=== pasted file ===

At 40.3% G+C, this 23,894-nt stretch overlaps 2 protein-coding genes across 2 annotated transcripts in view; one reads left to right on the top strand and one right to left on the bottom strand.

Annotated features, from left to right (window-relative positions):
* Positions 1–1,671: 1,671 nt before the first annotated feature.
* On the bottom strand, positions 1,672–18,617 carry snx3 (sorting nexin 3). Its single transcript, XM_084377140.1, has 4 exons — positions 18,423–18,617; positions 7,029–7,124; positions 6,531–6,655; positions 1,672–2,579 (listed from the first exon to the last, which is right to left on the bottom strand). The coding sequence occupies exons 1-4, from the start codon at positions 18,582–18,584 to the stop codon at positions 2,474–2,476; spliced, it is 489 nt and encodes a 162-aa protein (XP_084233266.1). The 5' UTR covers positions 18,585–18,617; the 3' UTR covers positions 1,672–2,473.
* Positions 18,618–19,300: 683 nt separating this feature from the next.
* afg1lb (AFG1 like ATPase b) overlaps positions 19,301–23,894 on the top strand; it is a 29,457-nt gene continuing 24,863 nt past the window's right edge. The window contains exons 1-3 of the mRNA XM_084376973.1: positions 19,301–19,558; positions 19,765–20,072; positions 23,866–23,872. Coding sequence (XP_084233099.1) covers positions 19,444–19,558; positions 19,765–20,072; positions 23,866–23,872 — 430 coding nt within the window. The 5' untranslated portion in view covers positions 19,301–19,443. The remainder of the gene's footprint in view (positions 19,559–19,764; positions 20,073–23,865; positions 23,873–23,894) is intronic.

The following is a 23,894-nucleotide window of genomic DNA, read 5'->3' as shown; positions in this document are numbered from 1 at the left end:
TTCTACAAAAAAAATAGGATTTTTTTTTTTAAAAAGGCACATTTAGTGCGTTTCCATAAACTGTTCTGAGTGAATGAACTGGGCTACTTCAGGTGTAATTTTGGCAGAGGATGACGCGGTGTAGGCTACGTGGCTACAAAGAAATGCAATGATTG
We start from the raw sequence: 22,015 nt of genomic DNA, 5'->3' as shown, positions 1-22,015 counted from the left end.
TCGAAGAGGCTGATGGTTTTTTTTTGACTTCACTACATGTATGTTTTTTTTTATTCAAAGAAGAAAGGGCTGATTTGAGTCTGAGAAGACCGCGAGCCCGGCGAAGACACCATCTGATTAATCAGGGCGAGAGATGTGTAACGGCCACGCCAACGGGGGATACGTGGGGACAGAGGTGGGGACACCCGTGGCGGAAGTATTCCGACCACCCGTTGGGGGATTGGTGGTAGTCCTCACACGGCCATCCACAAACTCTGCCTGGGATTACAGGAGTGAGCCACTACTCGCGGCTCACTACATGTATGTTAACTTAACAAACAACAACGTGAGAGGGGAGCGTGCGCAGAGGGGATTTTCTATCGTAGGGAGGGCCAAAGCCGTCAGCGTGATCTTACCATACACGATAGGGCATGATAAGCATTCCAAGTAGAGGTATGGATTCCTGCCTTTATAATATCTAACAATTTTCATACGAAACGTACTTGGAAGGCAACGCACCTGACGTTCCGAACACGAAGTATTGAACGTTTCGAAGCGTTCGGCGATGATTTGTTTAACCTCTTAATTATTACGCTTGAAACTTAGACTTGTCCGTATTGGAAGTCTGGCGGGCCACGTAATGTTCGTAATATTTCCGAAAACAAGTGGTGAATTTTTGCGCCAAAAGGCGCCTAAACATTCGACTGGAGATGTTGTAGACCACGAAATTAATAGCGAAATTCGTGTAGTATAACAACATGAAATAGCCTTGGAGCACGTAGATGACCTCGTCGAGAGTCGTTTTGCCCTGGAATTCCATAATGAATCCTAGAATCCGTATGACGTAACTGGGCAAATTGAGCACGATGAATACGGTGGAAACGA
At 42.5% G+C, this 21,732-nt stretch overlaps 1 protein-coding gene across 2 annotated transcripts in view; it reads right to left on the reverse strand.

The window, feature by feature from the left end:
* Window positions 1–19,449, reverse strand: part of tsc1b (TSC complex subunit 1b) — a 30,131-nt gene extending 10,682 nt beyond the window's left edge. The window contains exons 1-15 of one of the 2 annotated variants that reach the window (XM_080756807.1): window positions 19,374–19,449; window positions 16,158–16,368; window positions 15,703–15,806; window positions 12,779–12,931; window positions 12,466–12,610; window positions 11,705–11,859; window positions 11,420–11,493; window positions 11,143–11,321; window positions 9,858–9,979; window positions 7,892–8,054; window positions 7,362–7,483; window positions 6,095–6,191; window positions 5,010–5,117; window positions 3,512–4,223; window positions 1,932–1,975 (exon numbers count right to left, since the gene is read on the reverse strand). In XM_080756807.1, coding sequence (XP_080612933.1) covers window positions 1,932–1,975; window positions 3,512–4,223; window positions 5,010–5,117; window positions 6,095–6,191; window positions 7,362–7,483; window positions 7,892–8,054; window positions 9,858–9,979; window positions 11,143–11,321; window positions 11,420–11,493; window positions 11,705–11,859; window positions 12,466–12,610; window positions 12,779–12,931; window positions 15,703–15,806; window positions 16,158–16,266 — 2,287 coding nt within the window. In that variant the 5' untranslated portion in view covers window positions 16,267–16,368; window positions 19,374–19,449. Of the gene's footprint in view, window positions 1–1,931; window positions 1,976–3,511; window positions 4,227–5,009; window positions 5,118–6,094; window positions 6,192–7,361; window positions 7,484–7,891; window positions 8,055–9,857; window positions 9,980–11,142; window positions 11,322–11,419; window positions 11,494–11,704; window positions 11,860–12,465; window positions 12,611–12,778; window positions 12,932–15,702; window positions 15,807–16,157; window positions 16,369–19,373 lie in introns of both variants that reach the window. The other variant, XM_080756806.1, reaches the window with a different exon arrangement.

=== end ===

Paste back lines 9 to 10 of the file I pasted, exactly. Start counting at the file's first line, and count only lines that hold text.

We start from the raw sequence: 22,015 nt of genomic DNA, 5'->3' as shown, positions 1-22,015 counted from the left end.
TCGAAGAGGCTGATGGTTTTTTTTTGACTTCACTACATGTATGTTTTTTTTTATTCAAAGAAGAAAGGGCTGATTTGAGTCTGAGAAGACCGCGAGCCCGGCGAAGACACCATCTGATTAATCAGGGCGAGAGATGTGTAACGGCCACGCCAACGGGGGATACGTGGGGACAGAGGTGGGGACACCCGTGGCGGAAGTATTCCGACCACCCGTTGGGGGATTGGTGGTAGTCCTCACACGGCCATCCACAAACTCTGCCTGGGATTACAGGAGTGAGCCACTACTCGCGGCTCACTACATGTATGTTAACTTAACAAACAACAACGTGAGAGGGGAGCGTGCGCAGAGGGGATTTTCTATCGTAGGGAGGGCCAAAGCCGTCAGCGTGATCTTACCATACACGATAGGGCATGATAAGCATTCCAAGTAGAGGTATGGATTCCTGCCTTTATAATATCTAACAATTTTCATACGAAACGTACTTGGAAGGCAACGCACCTGACGTTCCGAACACGAAGTATTGAACGTTTCGAAGCGTTCGGCGATGATTTGTTTAACCTCTTAATTATTACGCTTGAAACTTAGACTTGTCCGTATTGGAAGTCTGGCGGGCCACGTAATGTTCGTAATATTTCCGAAAACAAGTGGTGAATTTTTGCGCCAAAAGGCGCCTAAACATTCGACTGGAGATGTTGTAGACCACGAAATTAATAGCGAAATTCGTGTAGTATAACAACATGAAATAGCCTTGGAGCACGTAGATGACCTCGTCGAGAGTCGTTTTGCCCTGGAATTCCATAATGAATCCTAGAATCCGTATGACGTAACTGGGCAAATTGAGCACGATGAATACGGTGGAAACGA